Good Morning America tells my story.

The Goal

I created this web site to document and share my challenging journey to change what is wrong, unfair, and unjust in the credit card industry. The ultimate goal of this web site is to inform consumers of ways to stand up for themselves against treacherous business practices and to educate consumers about how to improve their credit. Finally, I hope to encourage a more open dialogue with credit card companies about their policies–good and bad.


I am proud to say that this blog's unyielding demand for change led to an important amendment in the final Credit CARD Act signed by President Obama on May 22, 2009. Despite this major accomplishment, there is still more work to be done.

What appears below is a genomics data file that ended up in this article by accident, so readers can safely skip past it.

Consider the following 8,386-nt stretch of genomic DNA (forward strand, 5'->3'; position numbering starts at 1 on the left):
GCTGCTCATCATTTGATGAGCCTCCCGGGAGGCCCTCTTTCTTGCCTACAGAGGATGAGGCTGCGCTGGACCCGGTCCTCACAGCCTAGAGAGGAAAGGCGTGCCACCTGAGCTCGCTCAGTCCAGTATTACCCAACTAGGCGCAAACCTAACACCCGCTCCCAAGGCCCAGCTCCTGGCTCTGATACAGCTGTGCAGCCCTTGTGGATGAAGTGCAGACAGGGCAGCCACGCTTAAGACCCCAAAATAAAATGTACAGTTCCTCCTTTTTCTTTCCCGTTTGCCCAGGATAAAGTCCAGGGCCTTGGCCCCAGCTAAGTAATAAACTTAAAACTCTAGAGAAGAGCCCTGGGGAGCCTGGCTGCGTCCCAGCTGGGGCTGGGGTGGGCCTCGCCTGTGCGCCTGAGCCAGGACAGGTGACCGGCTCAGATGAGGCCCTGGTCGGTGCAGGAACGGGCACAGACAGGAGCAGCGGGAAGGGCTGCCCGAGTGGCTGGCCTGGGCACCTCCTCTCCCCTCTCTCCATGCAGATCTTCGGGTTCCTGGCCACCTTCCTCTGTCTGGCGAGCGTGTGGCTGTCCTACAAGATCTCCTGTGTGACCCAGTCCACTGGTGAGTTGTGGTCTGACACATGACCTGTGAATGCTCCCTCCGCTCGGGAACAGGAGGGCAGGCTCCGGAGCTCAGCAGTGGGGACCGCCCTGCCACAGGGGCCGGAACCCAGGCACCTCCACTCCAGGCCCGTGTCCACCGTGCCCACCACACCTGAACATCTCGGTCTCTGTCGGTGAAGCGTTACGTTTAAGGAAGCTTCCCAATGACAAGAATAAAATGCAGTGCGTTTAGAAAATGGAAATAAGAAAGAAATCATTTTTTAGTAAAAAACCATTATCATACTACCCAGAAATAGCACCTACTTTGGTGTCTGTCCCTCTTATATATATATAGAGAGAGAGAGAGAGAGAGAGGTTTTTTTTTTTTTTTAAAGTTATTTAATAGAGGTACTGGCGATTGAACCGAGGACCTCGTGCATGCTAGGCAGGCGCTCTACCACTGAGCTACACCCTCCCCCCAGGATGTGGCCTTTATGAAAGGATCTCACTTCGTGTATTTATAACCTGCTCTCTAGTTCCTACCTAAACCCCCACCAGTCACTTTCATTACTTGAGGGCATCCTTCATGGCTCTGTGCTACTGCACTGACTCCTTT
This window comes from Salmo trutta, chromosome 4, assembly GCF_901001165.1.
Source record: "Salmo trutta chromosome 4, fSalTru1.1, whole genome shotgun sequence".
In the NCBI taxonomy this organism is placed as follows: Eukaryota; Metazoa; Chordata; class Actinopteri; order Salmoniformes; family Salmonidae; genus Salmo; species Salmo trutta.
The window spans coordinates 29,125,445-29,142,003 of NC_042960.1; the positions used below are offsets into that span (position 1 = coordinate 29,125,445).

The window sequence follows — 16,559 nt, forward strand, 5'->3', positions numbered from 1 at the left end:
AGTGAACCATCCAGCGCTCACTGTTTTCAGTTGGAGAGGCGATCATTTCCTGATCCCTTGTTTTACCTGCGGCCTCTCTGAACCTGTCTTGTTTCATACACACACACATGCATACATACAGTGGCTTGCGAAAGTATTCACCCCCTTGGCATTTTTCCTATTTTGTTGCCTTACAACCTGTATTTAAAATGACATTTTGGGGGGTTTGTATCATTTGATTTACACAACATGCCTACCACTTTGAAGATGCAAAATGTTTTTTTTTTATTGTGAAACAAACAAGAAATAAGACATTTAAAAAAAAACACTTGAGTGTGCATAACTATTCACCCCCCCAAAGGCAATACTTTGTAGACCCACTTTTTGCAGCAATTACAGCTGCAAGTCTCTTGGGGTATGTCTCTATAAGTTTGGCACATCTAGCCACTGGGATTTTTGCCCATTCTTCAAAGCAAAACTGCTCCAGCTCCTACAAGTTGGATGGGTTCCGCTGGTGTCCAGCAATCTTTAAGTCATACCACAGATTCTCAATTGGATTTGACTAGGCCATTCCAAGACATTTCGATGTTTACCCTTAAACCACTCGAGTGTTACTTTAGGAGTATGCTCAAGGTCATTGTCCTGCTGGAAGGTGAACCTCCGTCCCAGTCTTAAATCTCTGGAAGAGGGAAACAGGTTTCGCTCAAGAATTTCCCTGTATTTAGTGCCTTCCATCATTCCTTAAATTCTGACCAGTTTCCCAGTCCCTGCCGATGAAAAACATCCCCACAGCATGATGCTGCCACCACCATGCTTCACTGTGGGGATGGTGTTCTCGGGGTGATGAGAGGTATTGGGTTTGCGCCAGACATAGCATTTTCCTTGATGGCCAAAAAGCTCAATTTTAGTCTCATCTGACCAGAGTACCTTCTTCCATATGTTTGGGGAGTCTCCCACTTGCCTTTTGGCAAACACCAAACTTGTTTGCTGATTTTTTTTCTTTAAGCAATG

View video of bill hearing in Maryland

Testifying at a bill hearing in Annapolis, Maryland

Speaking Engagements

In an effort to educate as many people as possible about financial management, especially about how to manage the current credit crisis, I have begun to speak around the country at colleges, universities, corporations, chamber of commerce meetings, congressional hearings, trade organization meetings, etc. Having acquired a wealth of information that will help to empower people and to improve their financial future, I feel that sharing this information is the least I can do to make a positive impact. For information on my availability for speaking opportunities, please send an e-mail to Jennifer Silverman at jennifer@silvermanworldwide.com.

Speaking at a university